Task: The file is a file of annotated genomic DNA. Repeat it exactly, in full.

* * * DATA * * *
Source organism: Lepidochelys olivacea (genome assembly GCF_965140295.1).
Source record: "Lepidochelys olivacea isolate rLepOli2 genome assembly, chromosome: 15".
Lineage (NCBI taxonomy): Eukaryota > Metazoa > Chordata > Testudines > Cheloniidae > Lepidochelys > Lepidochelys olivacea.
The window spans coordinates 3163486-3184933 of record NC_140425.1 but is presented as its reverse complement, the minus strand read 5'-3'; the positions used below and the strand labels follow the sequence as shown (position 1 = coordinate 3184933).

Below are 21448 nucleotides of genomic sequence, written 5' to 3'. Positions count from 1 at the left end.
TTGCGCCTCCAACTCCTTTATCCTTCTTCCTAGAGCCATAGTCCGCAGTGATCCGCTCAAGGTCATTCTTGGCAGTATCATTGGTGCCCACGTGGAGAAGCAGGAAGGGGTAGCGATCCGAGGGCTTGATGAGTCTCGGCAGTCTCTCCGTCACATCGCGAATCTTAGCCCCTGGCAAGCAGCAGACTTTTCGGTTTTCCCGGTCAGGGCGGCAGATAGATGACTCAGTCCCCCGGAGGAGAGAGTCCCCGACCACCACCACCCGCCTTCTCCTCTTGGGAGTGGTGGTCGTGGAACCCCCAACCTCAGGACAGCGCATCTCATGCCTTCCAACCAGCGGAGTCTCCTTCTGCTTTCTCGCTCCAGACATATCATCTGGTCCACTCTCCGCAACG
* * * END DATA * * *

Source organism: Lepidochelys olivacea (genome assembly GCF_965140295.1).
Source record: "Lepidochelys olivacea isolate rLepOli2 genome assembly, chromosome: 15".
Lineage (NCBI taxonomy): Eukaryota > Metazoa > Chordata > Testudines > Cheloniidae > Lepidochelys > Lepidochelys olivacea.
The window spans coordinates 3163486-3184933 of record NC_140425.1 but is presented as its reverse complement, the minus strand read 5'-3'; the positions used below and the strand labels follow the sequence as shown (position 1 = coordinate 3184933).

Below are 21448 nucleotides of genomic sequence, written 5' to 3'. Positions count from 1 at the left end.
TTGCGCCTCCAACTCCTTTATCCTTCTTCCTAGAGCCATAGTCCGCAGTGATCCGCTCAAGGTCATTCTTGGCAGTATCATTGGTGCCCACGTGGAGAAGCAGGAAGGGGTAGCGATCCGAGGGCTTGATGAGTCTCGGCAGTCTCTCCGTCACATCGCGAATCTTAGCCCCTGGCAAGCAGCAGACTTTTCGGTTTTCCCGGTCAGGGCGGCAGATAGATGACTCAGTCCCCCGGAGGAGAGAGTCCCCGACCACCACCACCCGCCTTCTCCTCTTGGGAGTGGTGGTCGTGGAACCCCCAACCTCAGGACAGCGCATCTCATGCCTTCCAACCAGCGGAGTCTCCTTCTGCTTTCTCGCTCCAGACATATCATCTGGTCCACTCTCCGCAACG